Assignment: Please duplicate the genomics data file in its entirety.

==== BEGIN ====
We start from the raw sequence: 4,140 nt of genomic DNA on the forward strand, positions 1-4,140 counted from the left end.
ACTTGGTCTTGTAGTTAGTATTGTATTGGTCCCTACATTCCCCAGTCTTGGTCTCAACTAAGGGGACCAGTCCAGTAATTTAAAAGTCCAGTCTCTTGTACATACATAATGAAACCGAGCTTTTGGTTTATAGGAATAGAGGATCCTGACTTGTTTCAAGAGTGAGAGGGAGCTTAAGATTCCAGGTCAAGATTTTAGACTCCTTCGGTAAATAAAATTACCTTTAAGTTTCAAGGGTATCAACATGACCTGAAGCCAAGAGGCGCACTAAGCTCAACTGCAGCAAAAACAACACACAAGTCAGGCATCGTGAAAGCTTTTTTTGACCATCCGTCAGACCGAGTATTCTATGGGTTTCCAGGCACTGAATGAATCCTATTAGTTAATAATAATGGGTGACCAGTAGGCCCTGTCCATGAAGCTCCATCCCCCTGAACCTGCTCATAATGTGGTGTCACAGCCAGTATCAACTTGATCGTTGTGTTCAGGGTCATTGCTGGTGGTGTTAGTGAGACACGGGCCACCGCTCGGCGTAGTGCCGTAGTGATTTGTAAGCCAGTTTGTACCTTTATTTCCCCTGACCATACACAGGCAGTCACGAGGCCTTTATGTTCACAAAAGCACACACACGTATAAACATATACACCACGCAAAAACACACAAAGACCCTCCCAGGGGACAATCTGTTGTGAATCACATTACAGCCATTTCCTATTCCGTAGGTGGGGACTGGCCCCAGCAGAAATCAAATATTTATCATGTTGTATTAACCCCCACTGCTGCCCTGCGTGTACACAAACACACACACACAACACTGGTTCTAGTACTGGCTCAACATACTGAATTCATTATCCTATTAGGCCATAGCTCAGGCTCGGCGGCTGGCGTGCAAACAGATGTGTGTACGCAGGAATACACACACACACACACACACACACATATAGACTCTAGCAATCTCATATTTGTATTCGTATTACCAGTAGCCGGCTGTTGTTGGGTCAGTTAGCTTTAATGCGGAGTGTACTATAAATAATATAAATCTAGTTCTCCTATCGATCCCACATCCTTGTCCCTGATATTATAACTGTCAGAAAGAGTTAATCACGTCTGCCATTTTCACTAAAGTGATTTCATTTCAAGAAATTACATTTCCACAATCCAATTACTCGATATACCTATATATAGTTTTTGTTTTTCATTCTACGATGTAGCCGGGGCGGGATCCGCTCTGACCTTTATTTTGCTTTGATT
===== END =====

We start from the raw sequence: 4,140 nt of genomic DNA on the forward strand, positions 1-4,140 counted from the left end.
ACTTGGTCTTGTAGTTAGTATTGTATTGGTCCCTACATTCCCCAGTCTTGGTCTCAACTAAGGGGACCAGTCCAGTAATTTAAAAGTCCAGTCTCTTGTACATACATAATGAAACCGAGCTTTTGGTTTATAGGAATAGAGGATCCTGACTTGTTTCAAGAGTGAGAGGGAGCTTAAGATTCCAGGTCAAGATTTTAGACTCCTTCGGTAAATAAAATTACCTTTAAGTTTCAAGGGTATCAACATGACCTGAAGCCAAGAGGCGCACTAAGCTCAACTGCAGCAAAAACAACACACAAGTCAGGCATCGTGAAAGCTTTTTTTGACCATCCGTCAGACCGAGTATTCTATGGGTTTCCAGGCACTGAATGAATCCTATTAGTTAATAATAATGGGTGACCAGTAGGCCCTGTCCATGAAGCTCCATCCCCCTGAACCTGCTCATAATGTGGTGTCACAGCCAGTATCAACTTGATCGTTGTGTTCAGGGTCATTGCTGGTGGTGTTAGTGAGACACGGGCCACCGCTCGGCGTAGTGCCGTAGTGATTTGTAAGCCAGTTTGTACCTTTATTTCCCCTGACCATACACAGGCAGTCACGAGGCCTTTATGTTCACAAAAGCACACACACGTATAAACATATACACCACGCAAAAACACACAAAGACCCTCCCAGGGGACAATCTGTTGTGAATCACATTACAGCCATTTCCTATTCCGTAGGTGGGGACTGGCCCCAGCAGAAATCAAATATTTATCATGTTGTATTAACCCCCACTGCTGCCCTGCGTGTACACAAACACACACACACAACACTGGTTCTAGTACTGGCTCAACATACTGAATTCATTATCCTATTAGGCCATAGCTCAGGCTCGGCGGCTGGCGTGCAAACAGATGTGTGTACGCAGGAATACACACACACACACACACACACACATATAGACTCTAGCAATCTCATATTTGTATTCGTATTACCAGTAGCCGGCTGTTGTTGGGTCAGTTAGCTTTAATGCGGAGTGTACTATAAATAATATAAATCTAGTTCTCCTATCGATCCCACATCCTTGTCCCTGATATTATAACTGTCAGAAAGAGTTAATCACGTCTGCCATTTTCACTAAAGTGATTTCATTTCAAGAAATTACATTTCCACAATCCAATTACTCGATATACCTATATATAGTTTTTGTTTTTCATTCTACGATGTAGCCGGGGCGGGATCCGCTCTGACCTTTATTTTGCTTTGATT